#  "Is there a group of order 48 in the set of" \ \ 3 xx 3 \ \ "matrices of integers ?"   "If so, can you exhibit one ? If not, prove its impossibility."

Feb 17, 2018

Yes, for example the group generated by:

$\left(\begin{matrix}0 & 0 & 1 \\ 0 & 1 & 0 \\ - 1 & 0 & 0\end{matrix}\right)$, $\left(\begin{matrix}- 1 & 0 & 0 \\ 0 & 0 & - 1 \\ 0 & - 1 & 0\end{matrix}\right)$, $\left(\begin{matrix}- 1 & 0 & 0 \\ 0 & - 1 & 0 \\ 0 & 0 & - 1\end{matrix}\right)$

#### Explanation:

Consider the subgroup of $G L \left(3 , \mathbb{Z}\right)$ generated by the $2$ matrices:

$A = \left(\begin{matrix}0 & 0 & 1 \\ 0 & 1 & 0 \\ - 1 & 0 & 0\end{matrix}\right)$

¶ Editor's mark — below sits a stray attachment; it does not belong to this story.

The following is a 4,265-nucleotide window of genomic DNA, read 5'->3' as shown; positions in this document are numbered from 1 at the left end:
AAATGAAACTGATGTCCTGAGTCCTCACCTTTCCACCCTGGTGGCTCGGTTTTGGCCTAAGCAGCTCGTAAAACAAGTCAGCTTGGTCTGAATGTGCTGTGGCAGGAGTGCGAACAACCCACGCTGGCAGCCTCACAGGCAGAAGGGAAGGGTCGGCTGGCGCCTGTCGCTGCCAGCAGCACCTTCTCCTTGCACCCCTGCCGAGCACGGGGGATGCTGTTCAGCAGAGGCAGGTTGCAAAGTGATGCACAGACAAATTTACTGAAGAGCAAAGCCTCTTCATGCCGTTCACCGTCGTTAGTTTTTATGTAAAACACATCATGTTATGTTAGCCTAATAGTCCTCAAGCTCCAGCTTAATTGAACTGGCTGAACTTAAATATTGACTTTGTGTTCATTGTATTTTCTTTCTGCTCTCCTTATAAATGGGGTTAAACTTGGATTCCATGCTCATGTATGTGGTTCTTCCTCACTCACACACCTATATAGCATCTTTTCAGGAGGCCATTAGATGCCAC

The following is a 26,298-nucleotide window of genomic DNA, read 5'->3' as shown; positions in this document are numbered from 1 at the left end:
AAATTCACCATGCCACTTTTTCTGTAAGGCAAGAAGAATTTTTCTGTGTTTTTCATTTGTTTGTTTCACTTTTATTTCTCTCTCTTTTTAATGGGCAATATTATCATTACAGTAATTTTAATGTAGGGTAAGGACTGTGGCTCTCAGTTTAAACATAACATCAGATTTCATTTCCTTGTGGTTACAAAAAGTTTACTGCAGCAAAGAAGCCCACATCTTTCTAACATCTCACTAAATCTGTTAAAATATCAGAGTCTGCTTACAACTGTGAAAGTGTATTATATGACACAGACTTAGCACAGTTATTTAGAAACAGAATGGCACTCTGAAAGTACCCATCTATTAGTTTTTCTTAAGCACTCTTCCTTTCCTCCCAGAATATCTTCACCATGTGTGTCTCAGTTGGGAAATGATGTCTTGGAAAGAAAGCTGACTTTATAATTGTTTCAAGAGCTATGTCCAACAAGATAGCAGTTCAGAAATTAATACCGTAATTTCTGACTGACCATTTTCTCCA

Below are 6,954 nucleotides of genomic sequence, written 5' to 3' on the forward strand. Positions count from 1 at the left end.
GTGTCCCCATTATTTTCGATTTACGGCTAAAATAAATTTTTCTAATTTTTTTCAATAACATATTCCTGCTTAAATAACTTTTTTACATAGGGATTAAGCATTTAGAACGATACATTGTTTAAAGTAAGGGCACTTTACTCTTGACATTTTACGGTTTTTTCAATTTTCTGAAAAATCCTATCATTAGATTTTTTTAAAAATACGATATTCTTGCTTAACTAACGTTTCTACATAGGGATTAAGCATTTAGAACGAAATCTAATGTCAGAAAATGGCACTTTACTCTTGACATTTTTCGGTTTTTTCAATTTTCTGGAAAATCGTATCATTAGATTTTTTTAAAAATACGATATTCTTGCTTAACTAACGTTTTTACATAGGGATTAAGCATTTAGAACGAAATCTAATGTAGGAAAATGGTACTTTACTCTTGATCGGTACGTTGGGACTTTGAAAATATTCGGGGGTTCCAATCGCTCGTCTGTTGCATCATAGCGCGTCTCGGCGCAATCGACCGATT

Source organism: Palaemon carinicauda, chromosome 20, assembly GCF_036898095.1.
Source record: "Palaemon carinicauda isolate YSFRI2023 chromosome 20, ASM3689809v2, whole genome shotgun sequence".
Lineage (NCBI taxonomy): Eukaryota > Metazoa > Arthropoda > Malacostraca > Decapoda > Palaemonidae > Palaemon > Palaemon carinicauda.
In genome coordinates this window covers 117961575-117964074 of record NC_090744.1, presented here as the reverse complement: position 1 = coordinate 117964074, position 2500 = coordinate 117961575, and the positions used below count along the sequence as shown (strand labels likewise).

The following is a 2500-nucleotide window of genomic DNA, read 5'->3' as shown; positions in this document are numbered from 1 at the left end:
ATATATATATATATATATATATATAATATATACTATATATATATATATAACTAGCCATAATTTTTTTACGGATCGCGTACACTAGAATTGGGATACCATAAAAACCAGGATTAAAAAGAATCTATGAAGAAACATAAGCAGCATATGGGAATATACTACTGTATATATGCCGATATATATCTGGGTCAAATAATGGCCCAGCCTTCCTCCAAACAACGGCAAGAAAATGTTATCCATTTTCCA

$B = \left(\begin{matrix}- 1 & 0 & 0 \\ 0 & 0 & - 1 \\ 0 & - 1 & 0\end{matrix}\right)$

Notice that $A$ represents a rotation of $\frac{\pi}{2}$ about the $y$-axis, while $B$ represents a rotation of $\pi$ about the line $x = y + z = 0$.

Note that $\det \left(A\right) = \det \left(B\right) = 1$, so they are elements of $S L \left(3 , \mathbb{Z}\right)$.

Between them, these two geometrical operations generate a subgroup of $S L \left(3 , \mathbb{Z}\right)$ of order $24$, isomorphic to ${S}_{4}$, and the rotational symmetry group of the cube.

If we then add a third generator:

$C = \left(\begin{matrix}- 1 & 0 & 0 \\ 0 & - 1 & 0 \\ 0 & 0 & - 1\end{matrix}\right)$

with $\det \left(C\right) = - 1$

we get a subgroup of $G L \left(3 , \mathbb{Z}\right)$ of order $48$, which is the full symmetry group of the cube.

For an in depth analysis of the finite subgroups of $G L \left(3 , \mathbb{Z}\right)$ you may like to read the paper at https://projecteuclid.org/download/pdf_1/euclid.nmj/1118798212